During the last year and a half, I have been working on my elementary math endorsement. As a result, my math instruction today looks nothing like it did years ago. Last year, I completely revamped how I taught double-digit addition (see it here), but I was stuck on how to improve my double-digit subtraction lessons. Then I stumbled across funny numbers, a math strategy developed by Greg Tang. I spent three days teaching my students how to make a funny number before I introduced double-digit subtraction with regrouping. OMG! On the very first day of instruction, I had multiple students that 'got it!' I heard students saying, "this is fun" and "this is really easy." I hope that by sharing what I did I can make your life a little bit easier when it comes to teaching double-digit subtraction, and reduce the amount of whining and frustration that you have to deal with when kids don't get it.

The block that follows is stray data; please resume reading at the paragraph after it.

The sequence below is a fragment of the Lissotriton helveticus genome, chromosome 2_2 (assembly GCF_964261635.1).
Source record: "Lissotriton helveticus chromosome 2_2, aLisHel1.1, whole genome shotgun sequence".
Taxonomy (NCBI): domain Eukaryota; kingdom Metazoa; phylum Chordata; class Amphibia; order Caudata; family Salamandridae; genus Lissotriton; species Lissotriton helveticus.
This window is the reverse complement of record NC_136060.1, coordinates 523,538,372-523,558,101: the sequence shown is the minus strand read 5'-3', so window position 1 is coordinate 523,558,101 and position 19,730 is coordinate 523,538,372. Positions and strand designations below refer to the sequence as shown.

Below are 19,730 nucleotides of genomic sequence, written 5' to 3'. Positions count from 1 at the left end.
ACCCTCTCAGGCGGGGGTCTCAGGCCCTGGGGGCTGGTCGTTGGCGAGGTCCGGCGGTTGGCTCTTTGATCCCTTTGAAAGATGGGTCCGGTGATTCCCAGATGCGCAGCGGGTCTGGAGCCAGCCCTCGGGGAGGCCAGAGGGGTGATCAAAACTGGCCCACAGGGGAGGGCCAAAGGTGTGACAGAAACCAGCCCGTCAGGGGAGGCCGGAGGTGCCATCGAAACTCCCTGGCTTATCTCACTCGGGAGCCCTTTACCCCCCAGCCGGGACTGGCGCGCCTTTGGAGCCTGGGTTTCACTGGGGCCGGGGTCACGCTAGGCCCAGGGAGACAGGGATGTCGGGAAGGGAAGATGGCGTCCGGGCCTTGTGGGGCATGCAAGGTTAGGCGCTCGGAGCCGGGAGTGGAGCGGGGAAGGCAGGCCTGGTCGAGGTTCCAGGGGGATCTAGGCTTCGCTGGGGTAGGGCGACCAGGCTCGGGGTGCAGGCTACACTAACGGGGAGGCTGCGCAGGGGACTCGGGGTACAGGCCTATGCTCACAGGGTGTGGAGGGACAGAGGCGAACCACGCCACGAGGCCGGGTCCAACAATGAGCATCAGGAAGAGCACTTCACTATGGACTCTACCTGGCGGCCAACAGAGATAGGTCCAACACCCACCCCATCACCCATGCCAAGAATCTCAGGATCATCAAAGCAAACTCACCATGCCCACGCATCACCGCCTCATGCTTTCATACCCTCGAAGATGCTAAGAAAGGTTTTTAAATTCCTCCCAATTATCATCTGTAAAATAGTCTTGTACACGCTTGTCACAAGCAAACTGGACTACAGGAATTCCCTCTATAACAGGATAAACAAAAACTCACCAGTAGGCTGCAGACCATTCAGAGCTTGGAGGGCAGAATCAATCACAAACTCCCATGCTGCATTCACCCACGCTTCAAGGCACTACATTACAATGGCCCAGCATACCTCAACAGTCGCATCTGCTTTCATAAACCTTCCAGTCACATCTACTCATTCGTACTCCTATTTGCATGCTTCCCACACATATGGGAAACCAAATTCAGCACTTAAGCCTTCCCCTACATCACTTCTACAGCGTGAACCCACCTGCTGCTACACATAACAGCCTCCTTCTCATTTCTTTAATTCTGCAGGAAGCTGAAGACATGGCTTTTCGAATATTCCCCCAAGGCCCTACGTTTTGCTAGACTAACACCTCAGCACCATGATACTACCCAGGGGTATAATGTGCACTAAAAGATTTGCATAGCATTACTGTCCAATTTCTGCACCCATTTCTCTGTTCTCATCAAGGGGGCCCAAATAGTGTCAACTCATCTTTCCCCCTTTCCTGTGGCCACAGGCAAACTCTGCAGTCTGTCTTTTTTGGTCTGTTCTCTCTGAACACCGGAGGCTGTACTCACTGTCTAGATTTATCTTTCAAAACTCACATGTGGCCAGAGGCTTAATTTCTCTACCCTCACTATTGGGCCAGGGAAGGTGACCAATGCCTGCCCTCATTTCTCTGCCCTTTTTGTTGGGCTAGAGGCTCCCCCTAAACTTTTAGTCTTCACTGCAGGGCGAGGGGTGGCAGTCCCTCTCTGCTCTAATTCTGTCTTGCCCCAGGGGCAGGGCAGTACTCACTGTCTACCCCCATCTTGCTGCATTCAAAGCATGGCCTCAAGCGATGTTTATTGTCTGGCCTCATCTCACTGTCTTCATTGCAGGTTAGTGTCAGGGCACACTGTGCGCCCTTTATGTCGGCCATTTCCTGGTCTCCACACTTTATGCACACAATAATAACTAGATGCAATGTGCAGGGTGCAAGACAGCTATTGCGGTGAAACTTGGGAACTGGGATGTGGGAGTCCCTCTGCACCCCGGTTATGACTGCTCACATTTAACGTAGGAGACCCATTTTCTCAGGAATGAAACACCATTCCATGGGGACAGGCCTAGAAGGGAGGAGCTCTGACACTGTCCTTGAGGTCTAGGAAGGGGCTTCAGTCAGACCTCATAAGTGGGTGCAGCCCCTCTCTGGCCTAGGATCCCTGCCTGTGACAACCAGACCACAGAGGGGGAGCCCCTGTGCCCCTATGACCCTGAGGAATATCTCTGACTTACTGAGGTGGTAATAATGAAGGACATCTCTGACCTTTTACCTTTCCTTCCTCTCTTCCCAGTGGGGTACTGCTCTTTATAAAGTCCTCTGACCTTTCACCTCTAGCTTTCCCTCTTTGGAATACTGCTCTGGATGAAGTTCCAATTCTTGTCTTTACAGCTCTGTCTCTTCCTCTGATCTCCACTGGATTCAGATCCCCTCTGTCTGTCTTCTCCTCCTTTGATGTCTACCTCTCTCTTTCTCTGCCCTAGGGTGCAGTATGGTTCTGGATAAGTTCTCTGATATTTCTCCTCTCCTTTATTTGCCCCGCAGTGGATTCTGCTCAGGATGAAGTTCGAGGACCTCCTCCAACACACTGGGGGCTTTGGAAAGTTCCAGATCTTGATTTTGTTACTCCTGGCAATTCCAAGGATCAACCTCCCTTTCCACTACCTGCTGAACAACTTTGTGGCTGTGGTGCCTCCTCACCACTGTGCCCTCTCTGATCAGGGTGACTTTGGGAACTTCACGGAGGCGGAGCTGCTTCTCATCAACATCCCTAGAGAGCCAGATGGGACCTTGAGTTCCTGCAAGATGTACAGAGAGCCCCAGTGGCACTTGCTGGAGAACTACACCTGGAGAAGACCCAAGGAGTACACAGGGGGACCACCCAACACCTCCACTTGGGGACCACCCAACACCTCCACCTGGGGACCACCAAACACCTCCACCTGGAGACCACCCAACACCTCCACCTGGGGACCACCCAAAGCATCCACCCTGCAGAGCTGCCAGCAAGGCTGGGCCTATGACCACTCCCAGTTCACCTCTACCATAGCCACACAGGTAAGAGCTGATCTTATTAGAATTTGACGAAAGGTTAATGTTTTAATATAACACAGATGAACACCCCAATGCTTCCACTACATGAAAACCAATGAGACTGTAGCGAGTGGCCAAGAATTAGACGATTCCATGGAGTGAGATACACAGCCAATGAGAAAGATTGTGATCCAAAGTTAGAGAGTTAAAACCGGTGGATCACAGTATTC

A funny number is basically a number that has been regrouped. It looks like this:
The first day that I introduced them, we worked with manipulatives. I showed them how to take one ten away from the tens, break it apart, and add it to the ones. The next two days, we worked with whiteboards. I would give them a number, and they would write the funny number. I made a screen for my Smartboard in Notebook that looked like this:
On the third day, I mixed it up a bit; I gave them the funny number, and they wrote the real number. In this case, the real number is 82.
Now when I teach, we cross out the top number, write the funny number above it, and breeze through the problem. All I can say is that Greg Tang is the best thing to happen to education since guided reading groups!